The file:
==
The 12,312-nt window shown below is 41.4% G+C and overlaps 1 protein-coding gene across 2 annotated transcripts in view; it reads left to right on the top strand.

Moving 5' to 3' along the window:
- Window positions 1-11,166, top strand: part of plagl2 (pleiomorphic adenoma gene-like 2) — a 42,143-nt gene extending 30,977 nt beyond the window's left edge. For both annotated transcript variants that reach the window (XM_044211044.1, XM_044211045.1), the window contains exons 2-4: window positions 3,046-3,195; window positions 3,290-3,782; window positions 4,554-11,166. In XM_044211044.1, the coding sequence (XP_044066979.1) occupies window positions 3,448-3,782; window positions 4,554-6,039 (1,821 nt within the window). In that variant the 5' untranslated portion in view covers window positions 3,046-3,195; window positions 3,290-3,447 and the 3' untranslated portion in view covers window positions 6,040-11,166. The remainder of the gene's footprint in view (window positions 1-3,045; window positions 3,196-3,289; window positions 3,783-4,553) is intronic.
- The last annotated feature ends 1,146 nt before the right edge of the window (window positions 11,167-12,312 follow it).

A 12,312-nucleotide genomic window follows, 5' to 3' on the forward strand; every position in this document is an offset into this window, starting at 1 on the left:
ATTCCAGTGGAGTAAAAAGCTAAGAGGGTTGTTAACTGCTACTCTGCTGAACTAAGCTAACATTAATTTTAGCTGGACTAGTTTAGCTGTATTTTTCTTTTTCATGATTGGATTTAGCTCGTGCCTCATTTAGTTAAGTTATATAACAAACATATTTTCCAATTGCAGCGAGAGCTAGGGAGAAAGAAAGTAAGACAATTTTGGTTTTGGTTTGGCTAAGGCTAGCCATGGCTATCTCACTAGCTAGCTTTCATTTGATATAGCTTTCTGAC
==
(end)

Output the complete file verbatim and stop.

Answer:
The 12,312-nt window shown below is 41.4% G+C and overlaps 1 protein-coding gene across 2 annotated transcripts in view; it reads left to right on the top strand.

Moving 5' to 3' along the window:
- Window positions 1-11,166, top strand: part of plagl2 (pleiomorphic adenoma gene-like 2) — a 42,143-nt gene extending 30,977 nt beyond the window's left edge. For both annotated transcript variants that reach the window (XM_044211044.1, XM_044211045.1), the window contains exons 2-4: window positions 3,046-3,195; window positions 3,290-3,782; window positions 4,554-11,166. In XM_044211044.1, the coding sequence (XP_044066979.1) occupies window positions 3,448-3,782; window positions 4,554-6,039 (1,821 nt within the window). In that variant the 5' untranslated portion in view covers window positions 3,046-3,195; window positions 3,290-3,447 and the 3' untranslated portion in view covers window positions 6,040-11,166. The remainder of the gene's footprint in view (window positions 1-3,045; window positions 3,196-3,289; window positions 3,783-4,553) is intronic.
- The last annotated feature ends 1,146 nt before the right edge of the window (window positions 11,167-12,312 follow it).

A 12,312-nucleotide genomic window follows, 5' to 3' on the forward strand; every position in this document is an offset into this window, starting at 1 on the left:
ATTCCAGTGGAGTAAAAAGCTAAGAGGGTTGTTAACTGCTACTCTGCTGAACTAAGCTAACATTAATTTTAGCTGGACTAGTTTAGCTGTATTTTTCTTTTTCATGATTGGATTTAGCTCGTGCCTCATTTAGTTAAGTTATATAACAAACATATTTTCCAATTGCAGCGAGAGCTAGGGAGAAAGAAAGTAAGACAATTTTGGTTTTGGTTTGGCTAAGGCTAGCCATGGCTATCTCACTAGCTAGCTTTCATTTGATATAGCTTTCTGAC